4 Tips for DIY Drum Recording

drums

For many musicians, the idea of recording a demo can seem a bit daunting, especially when taking a do-it-yourself approach. Fortunately for those of us who need a bit of guidance, Black Lodge Recording’s Vishal Nayak has helped the Soundfly team create a brand new course, full of tips for efficient, effective, and stress-free demo production.

+ Learn to craft more compelling beats and warped, broken rhythms with Son Lux’s Ian Chang. His innovative course is out now on Soundfly.

For many musicians, the idea of recording a demo can seem a bit daunting, especially when taking a do-it-yourself approach. Fortunately for those of us who need a bit of guidance, Black Lodge Recording’s Vishal Nayak has helped the Soundfly team create a brand new course, full of tips for efficient, effective, and stress-free demo production. DIY Production Techniques: Demo Recording 101 can help you take your demo from conception to completion.

One of the first things you’ll need to do (after setting up your scratch track) is to set the tempo for the whole song by recording your drum parts. In the demo recording course, we focus on recording a live drum kit using two microphones. Here are some pointers to help you do it right.

Take the time to tune your drums and pick cymbals that suit the song.

If you have some options, try playing the song’s groove on different drums before you start setting up microphones.

Carefully position your microphones.

For the purposes of recording a demo, we’re assuming you don’t have access to a whole studio’s worth of gear. We picked two microphones and placed them strategically to best capture both the overall drum sound, and to highlight the kick. Vishal placed a condenser mic, the Audio Technica 4047, about three feet above the snare drum in order to capture the overall sound of the kit. And he used a dynamic mic, the Shure SM57, positioned in front of the kick drum.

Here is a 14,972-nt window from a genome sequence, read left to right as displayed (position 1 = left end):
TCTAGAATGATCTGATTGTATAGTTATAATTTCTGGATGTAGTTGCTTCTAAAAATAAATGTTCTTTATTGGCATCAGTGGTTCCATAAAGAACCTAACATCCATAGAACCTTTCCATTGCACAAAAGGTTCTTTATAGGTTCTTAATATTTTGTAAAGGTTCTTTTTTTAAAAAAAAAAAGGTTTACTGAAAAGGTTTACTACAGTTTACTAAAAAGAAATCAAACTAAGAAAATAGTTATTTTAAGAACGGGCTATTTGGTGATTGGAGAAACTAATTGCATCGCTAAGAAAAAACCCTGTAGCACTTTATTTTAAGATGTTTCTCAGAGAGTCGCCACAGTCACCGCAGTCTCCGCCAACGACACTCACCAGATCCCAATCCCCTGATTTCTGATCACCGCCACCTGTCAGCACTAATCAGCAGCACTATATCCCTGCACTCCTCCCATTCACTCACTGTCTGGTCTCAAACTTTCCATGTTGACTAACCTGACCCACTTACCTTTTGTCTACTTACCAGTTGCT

Get the drummer’s headphone mix right.

Once the drums and mics are ready to go, take a moment to make sure the drummer is happy with the headphone mix. It’s important to make sure the track and click are nicely balanced.

Do a few takes.

It is always a good idea to give yourself some options, so record a few takes. Once you’ve done that, listen back and jot down some notes regarding what you like and don’t like about each take. Then you’ll be able to efficiently compare them in order to decide which one take (or which parts from different takes) you’d like to use on your demo.

Keep on Grooving…

Continue your learning with hundreds of lessons on songwriting, mixing, recording and production, composing, beat making, and more on Soundfly, with artist-led courses by Kimbra, Com TruiseJlinKiefer, RJD2, and our new The Pocket Queen: Moving at Your Own Tempo.

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